Ross Island is part of the Andaman island chain, located between India and Myanmar. In the 18th – 19th century, it was the administrative headquarters of the British empire in the islands. But the island was devastated by an earthquake in 1941, occupied by the Japanese in 1942, taken back by Allied forces in 1945 and finally abandoned. Now the island hosts a small Indian naval base, but the old colonial British buildings remain, in various states of disrepair.

 

5. Nara Dreamland, Japan

photo by Chris Luckhardt, from creoflick
photo by Chris Luckhardt, from creoflick

Inspired by Disneyland in California, this amusement park was built in 1961, near the town of Nara, Japan. It was closed permanently in 2006, due to low attendance. Now the grounds are abandoned and forgotten, except by daring urban explorers and lovers of decaying ruins. It is a haunting and desolate scene, with all the old rides covered with rust, and weeds growing unchecked between the rails.

 

4. Plymouth, Montserrat, West Indies

photo by Xb-70, from wikipedia
photo by Xb-70, from wikipedia

Plymouth was once the capital city of the island of Montserrat, an overseas territory of the United Kingdom in the West Indies. It was the center of commerce and government, with a population of 4,000 people, and the only sea port on the island. In 1995, a volcanic eruption forced the evacuation of the entire town. Much of the city was burned or covered in ash. Today, the remaining buildings stand empty and half submerged by mud and lava flows, and the whole southern half of the island is considered off-limits due to continuing volcanic activity.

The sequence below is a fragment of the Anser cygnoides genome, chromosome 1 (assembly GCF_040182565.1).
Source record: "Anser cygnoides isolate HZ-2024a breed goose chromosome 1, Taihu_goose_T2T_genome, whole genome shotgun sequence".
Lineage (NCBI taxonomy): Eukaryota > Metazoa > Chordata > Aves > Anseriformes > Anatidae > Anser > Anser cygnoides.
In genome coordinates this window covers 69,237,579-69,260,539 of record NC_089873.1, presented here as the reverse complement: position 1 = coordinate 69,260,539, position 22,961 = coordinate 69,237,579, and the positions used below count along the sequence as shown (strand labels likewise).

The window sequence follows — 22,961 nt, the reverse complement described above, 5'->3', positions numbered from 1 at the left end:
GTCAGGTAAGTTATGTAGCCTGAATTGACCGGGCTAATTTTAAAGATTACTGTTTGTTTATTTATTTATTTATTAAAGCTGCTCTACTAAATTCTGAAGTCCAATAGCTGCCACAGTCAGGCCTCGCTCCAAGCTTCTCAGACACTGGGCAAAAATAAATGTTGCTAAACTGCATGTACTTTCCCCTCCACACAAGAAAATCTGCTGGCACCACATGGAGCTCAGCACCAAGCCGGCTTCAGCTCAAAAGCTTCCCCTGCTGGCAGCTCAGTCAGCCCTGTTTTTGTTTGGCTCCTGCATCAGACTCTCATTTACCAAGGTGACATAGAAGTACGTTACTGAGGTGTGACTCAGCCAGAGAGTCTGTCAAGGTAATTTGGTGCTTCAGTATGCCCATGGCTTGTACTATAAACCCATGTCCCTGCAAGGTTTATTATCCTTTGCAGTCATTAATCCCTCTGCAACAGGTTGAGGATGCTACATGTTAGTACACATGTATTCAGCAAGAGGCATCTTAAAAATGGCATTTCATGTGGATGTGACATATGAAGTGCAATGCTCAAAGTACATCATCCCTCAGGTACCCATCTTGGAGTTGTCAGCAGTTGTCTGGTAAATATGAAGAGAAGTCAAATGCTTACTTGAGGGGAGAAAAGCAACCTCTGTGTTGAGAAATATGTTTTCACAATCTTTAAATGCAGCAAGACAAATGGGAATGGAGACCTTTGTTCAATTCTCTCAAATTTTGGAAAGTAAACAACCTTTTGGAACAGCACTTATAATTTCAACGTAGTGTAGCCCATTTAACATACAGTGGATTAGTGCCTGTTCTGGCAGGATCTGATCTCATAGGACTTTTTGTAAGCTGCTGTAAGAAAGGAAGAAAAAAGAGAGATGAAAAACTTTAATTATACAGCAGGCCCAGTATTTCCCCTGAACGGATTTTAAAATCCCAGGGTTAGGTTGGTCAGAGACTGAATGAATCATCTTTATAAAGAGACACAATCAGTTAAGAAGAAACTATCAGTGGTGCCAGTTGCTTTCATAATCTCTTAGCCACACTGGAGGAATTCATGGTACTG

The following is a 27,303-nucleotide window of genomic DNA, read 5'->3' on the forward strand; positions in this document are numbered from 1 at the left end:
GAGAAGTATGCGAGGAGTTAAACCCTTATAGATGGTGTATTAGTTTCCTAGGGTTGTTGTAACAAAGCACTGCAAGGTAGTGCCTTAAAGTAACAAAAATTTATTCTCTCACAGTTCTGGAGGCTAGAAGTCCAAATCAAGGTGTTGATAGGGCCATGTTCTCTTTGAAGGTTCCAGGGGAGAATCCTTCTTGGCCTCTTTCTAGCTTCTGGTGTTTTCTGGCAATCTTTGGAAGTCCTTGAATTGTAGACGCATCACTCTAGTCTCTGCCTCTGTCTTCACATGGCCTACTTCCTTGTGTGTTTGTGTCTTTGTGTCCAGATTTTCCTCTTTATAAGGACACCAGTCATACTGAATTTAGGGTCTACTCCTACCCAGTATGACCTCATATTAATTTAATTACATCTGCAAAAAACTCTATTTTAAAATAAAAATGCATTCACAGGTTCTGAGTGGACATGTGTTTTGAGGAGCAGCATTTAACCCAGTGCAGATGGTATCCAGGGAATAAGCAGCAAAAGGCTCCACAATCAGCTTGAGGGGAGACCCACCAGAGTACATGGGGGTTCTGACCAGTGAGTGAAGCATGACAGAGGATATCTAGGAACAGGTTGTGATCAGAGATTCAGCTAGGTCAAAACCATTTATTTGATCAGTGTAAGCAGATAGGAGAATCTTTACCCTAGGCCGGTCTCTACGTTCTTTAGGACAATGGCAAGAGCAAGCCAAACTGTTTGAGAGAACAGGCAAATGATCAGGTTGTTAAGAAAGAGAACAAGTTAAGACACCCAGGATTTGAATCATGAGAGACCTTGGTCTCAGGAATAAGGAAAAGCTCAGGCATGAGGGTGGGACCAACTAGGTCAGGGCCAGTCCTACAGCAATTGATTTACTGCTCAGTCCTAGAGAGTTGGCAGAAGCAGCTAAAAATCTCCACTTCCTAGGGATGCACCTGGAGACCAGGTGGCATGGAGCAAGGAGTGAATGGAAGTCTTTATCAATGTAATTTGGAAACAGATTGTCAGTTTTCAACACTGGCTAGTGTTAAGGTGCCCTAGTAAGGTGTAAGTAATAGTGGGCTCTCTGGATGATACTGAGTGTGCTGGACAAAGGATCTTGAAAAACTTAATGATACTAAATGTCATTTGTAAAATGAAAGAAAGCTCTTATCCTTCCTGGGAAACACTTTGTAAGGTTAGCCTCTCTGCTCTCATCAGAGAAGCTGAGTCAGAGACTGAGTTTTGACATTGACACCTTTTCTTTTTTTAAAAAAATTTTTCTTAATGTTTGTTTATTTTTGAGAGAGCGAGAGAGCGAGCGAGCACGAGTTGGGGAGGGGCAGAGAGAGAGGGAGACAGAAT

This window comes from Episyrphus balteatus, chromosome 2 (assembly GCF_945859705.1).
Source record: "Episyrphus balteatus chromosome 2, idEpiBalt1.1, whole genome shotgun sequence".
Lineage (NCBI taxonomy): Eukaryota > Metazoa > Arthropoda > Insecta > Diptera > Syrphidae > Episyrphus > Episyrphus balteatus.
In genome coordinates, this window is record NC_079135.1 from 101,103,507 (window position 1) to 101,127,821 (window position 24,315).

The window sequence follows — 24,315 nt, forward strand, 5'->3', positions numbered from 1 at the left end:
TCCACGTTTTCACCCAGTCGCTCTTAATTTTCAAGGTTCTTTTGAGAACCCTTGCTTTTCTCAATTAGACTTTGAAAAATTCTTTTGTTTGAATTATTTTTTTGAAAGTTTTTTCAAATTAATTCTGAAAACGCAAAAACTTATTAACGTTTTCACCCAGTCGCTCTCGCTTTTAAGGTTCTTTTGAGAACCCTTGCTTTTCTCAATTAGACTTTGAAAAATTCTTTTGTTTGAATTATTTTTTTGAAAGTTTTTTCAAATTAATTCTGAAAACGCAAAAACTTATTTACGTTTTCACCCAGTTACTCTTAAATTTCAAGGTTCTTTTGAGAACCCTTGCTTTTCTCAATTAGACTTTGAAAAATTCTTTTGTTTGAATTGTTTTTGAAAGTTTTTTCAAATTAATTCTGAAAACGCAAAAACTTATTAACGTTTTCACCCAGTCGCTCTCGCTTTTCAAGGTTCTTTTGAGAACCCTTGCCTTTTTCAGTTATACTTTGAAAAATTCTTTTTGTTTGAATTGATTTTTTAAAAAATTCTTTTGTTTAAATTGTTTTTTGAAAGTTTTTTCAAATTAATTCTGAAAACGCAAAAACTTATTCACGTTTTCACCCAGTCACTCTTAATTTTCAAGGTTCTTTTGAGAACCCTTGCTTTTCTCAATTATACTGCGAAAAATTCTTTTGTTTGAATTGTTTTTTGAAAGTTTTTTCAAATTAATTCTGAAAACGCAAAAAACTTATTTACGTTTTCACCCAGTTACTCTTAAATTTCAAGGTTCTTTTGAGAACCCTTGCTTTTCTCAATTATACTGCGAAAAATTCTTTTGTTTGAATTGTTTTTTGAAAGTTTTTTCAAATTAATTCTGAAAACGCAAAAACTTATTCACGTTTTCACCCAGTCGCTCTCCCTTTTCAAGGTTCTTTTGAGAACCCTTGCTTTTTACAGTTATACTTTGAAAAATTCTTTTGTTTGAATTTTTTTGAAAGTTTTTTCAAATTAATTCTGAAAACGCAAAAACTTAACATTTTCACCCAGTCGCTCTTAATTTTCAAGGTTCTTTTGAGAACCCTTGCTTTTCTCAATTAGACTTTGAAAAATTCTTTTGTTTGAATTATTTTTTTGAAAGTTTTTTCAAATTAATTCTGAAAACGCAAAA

3. Craco, Italy

photo by ldefix, from wikipedia
photo by ldefix, from wikipedia

First settled by Greeks in the 8th century, the town of Craco, Italy boasted a population of 2,500 in the middle of the 16th century. It was built upon a steep hillside for defensive reasons, alongside a sheer cliff that overlooks the Cavonne River valley. The town was abandoned after a series of natural disasters: a landslide in 1963, a flood in 1972, and finally an earthquake in 1980. It has been empty ever since, except for the occasional film or television crew that decides to shoot on the location.

 

2. Pripyat, Ukraine

photo by Kadams1970, from wikipedia
photo by Kadams1970, from wikipedia

Built around the ill-fated Chernobyl plant in 1970, the city of Pripyat was once home to 50,000 people. But the nuclear meltdown of the power plant in 1986 blanketed the region with fatal levels of radiation and forced the evacuation of the entire city. Radiation levels have since fallen to relatively safe levels, but Pripyat and the surrounding area is still considered an “exclusion zone.” Today the streets are crumbling, the schools and hospitals, shopping malls and high-rises stand deserted, as Mother Nature slowly but surely reclaims the town.

 

1. Machu Picchu, Peru

photo by Martin St-Amant, from wikipedia
photo by Martin St-Amant, from wikipedia

Located 8,000 feet above sea level, Machu Picchu means “old peak” in the native Quechua tongue. Built by the Inca in the 15th century, the site was abandoned soon after due to the invasion of the Spanish conquistadors. It was virtually unknown to the world at large until 1911, when it was discovered by American historian Hiram Bingham. Since then it has undergone extensive restoration, and become the region’s most popular tourist destination.

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Written by Ben Neal

Ben Neal is a freelance writer from Kansas City, MO. You can read more of his wordplay by connecting with him on Facebook and following him on Twitter.